What is self-awareness?
Self-awareness refers to the ability to recognize and understand your own thoughts, emotions, and behaviors, and how they impact yourself and others. Self-awareness is the first competency listed in Daniel Goleman’s well-known model of emotional intelligence (EQ). This skill is a cornerstone of personal and professional growth. By developing self-awareness, you can make better decisions, build healthier relationships, and lead with authenticity.
Self-awareness vs. emotional intelligence
While self-awareness and emotional intelligence (EQ) are closely related, they are distinct concepts. Self-awareness is the foundation of emotional intelligence, encompassing an individual’s ability to understand their own emotions, motivations, and reactions. Emotional intelligence, on the other hand, includes self-awareness but expands to encompass empathy, social skills, and the ability to adapt to different interpersonal situations. In the Everything DiSC® Agile EQ™ model, a person who is emotionally intelligent can recognize which EQ mindset is best for a given situation. They then adjust their own mindset accordingly, even if it’s not the approach that is their first instinct.
Self-awareness might look like:
- Recognizing your emotions and being able to label them accurately.
- Understanding your strengths, natural talents, and limitations.
- Identifying your values and thinking about how they do or should influence your choices.
- Acknowledging your biases and prejudices.
- Learning what types of unhelpful or destructive thoughts are common for you, and recognizing them when they arrive. In the Cognitive Behavioral Therapy model, thoughts trigger emotions, which trigger behaviors.
- Recognizing patterns in your behavior and interpersonal interactions.
- Understanding how your past experiences shape your present mindset.
- Recognizing when you’re being influenced by social pressures.
- Being aware of your impact on others.
- Learning what stresses you out and how you react to stress.
- Gaining familiarity with your natural communication style and how it may differ from the preferred communication style of others.
- Being aware of your body language and non-verbal cues during interactions.
- Identifying patterns in self-talk (your inner monologue, or how you talk to yourself in your mind).
- Understanding how body and mind are connected for you. This could mean learning which foods are more likely to keep you from getting hangry in a meeting, or how your particular body (and thus, mind) reacts to long periods of sitting or standing. Or, you may be navigating a larger shift in the body-mind connection, such as menopause, illness, or a new athletic endeavor.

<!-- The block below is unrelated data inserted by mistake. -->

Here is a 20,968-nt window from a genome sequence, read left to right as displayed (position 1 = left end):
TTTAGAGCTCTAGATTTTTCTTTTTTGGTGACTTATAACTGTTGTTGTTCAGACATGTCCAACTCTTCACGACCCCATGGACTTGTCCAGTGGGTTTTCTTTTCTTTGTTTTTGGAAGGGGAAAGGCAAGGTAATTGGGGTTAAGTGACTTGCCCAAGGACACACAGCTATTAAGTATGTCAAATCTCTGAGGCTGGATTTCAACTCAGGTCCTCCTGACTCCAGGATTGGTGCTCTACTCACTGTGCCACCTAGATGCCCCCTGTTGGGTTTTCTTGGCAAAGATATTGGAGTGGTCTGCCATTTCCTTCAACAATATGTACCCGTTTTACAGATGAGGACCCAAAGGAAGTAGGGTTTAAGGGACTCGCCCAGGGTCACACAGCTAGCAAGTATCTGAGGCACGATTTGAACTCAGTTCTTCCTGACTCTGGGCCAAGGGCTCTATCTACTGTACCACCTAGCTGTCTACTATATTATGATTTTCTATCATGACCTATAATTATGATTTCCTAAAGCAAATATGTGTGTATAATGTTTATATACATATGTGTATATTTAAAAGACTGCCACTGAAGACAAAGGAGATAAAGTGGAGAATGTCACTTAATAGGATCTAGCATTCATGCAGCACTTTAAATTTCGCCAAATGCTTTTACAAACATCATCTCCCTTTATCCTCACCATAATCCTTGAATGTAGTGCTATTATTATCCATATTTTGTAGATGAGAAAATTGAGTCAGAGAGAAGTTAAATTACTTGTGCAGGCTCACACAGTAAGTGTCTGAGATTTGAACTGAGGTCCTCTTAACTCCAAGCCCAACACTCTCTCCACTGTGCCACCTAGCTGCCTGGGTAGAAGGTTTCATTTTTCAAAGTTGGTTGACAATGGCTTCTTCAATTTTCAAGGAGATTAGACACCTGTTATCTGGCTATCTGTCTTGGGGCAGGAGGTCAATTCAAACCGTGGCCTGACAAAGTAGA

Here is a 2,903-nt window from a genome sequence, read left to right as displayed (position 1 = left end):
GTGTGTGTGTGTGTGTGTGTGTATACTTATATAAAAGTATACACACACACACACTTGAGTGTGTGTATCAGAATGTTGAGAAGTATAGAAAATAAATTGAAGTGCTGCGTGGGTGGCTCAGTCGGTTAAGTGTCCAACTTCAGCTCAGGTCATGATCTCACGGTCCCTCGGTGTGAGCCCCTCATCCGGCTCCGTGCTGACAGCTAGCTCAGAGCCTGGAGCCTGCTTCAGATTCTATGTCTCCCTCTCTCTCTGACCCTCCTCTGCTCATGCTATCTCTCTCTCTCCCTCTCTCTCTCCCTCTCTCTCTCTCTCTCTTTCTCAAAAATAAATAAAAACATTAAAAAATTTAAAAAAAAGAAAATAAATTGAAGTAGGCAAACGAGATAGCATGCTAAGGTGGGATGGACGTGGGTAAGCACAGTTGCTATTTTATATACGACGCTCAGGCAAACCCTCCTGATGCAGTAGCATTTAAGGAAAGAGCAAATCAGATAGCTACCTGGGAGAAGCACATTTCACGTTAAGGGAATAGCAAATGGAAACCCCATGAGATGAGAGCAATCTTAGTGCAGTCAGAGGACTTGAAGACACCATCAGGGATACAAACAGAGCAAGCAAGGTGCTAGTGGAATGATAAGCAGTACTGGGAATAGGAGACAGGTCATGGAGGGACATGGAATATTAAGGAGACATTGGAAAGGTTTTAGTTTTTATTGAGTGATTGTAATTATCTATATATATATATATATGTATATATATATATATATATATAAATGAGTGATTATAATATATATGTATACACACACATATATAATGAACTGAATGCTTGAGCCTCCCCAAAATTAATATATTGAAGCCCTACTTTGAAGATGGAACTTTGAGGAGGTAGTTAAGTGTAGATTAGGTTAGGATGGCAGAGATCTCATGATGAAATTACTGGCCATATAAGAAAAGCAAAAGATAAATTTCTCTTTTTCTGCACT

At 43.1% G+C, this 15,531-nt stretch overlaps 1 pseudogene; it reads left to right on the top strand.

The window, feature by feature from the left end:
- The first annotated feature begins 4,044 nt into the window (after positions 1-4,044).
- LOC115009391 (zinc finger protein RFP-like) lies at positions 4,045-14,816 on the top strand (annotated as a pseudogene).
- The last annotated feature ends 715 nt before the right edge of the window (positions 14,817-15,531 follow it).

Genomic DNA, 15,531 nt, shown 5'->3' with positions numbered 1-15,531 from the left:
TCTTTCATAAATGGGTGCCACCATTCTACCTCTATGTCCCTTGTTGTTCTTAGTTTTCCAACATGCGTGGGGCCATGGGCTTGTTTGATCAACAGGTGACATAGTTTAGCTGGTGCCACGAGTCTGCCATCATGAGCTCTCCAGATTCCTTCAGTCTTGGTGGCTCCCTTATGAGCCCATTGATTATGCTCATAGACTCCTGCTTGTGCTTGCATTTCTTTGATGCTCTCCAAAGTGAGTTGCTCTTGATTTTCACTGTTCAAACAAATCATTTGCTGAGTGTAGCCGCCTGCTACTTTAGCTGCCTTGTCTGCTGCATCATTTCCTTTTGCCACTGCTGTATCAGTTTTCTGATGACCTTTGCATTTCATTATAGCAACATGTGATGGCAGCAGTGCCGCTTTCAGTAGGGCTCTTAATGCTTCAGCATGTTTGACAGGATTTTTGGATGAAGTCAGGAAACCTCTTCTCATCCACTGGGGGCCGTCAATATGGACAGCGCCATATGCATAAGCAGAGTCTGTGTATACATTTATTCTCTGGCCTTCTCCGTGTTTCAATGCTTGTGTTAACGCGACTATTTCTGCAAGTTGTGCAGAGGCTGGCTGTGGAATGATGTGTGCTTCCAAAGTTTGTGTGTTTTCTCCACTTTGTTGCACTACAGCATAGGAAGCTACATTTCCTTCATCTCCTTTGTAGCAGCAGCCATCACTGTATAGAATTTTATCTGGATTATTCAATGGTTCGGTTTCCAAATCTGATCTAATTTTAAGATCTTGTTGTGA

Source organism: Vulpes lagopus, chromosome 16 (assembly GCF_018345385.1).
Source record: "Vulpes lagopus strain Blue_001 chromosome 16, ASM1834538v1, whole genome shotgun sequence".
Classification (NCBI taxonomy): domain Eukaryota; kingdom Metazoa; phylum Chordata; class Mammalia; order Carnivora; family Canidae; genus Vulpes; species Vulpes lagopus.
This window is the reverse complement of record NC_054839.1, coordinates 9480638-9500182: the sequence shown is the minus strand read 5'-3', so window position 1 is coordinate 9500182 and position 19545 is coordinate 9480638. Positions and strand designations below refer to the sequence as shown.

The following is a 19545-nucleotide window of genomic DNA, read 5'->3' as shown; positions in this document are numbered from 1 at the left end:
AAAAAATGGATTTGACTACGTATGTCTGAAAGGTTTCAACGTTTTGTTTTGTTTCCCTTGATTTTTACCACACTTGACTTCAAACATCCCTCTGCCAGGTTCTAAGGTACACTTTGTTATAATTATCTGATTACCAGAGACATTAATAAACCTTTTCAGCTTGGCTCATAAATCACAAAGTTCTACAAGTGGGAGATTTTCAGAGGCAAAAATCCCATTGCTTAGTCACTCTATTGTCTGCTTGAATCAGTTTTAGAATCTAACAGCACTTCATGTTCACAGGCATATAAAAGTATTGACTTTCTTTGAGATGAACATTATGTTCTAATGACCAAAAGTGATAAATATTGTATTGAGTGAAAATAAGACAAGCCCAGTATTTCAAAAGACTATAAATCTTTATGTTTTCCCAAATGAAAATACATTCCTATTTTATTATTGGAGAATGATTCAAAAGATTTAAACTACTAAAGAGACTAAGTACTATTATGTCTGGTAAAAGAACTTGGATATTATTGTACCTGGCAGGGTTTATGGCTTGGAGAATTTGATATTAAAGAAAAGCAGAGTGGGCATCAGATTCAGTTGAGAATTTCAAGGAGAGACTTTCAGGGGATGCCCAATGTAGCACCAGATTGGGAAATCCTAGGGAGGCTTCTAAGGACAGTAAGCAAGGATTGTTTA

Can self-awareness be learned?
While some individuals may naturally possess a higher level of self-awareness, it is indeed a skill that can be learned and cultivated over time. It requires a willingness to engage in self-reflection, open-mindedness, and a commitment to personal growth.
Introspection alone is not enough. In a study of 5,000 participants, organizational psychologist Tasha Eurich and colleagues found that people who introspect—who reflect internally on the causes of their thoughts, feelings, and behaviors—are actually less self-aware than people who don’t.
Introspection alone is not enough.
“The problem with introspection isn’t that it is categorically ineffective — it’s that most people are doing it incorrectly,” said the researchers. People tend to ask Why questions: “Why did I behave that way?” “Why don’t I like that person?” But often those answers are outside our conscious awareness, so “we tend to invent answers that feel true but are often wrong.”
Asking why questions also tends to lead to unproductive negative thoughts and ruminations. The researchers suggest asking what, not why questions. They give the example of a self-aware person they interviewed who disliked his job: Where many would have gotten stuck thinking “Why do I feel so terrible?,” he asked, “What are the situations that make me feel terrible, and what do they have in common?”
Tools for self-awareness
So if just sitting and thinking about yourself isn’t an effective path toward self-awareness, what is? Working with a coach, mentor, or peer is a great way to get an outside perspective. It can help you see more objectively how you appear to others (external self-awareness). In addition, talking through your internal self-awareness—having to articulate and discuss your perceptions of yourself rather than ruminating on them—can give you clarity that’s hard to gain on your own.
Another self-awareness tool is a personality assessment such as Everything DiSC. These robust assessments use computerized adaptive testing methods to ensure meaningful results, even if the individual doesn’t feel very self-aware when starting the questionnaire. And the 20+ page reports cover both the why and the what of respondents’ dispositions.
For example, the Everything DiSC Workplace® report for an S-style person might discuss fundamental priorities such as helping other people and maintaining harmony (the why) before digging into how those priorities manifest in specific motivators and stressors (the what).
From self-awareness to self-improvement
Once you have gained more conscious awareness of your character and motivations, you can use that knowledge. Greater self-awareness allows you to make changes in your life to better match your vision, and it can improve your interactions and relationships with other people.
Executive coach Jennifer Porter writes about the importance of self-management: taking that step from recognizing your natural tendencies to learning when a different approach may be better and acting on that knowledge. She writes:
Self-management is a conscious choice to resist a preference or habit, and instead, demonstrate a more productive behavior.
This process Porter talks about is part of each Everything DiSC profile. Everything DiSC is not just a descriptive “this is who you are” report. It’s a development tool that puts your personality in context, helping you navigate interactions with people of all different personality types.
Self-awareness for leaders
Leaders often face unique challenges when it comes to self-awareness. They are vulnerable to “CEO disease,” an oblivious state which stems from the feedback vacuum surrounding many higher-ups. People can be reticent to share their opinions with those in leadership. Unless a leader seeks out honest feedback from many sources, they can start relying too much on their own perceptions.
Leaders must make a habit of testing their assumptions by seeking counsel and exploring implications. Try these tips from the book The Work of Leaders: How Vision, Alignment, and Execution Will Change the Way You Lead:
- Find people you trust to consult with, and reciprocate with them.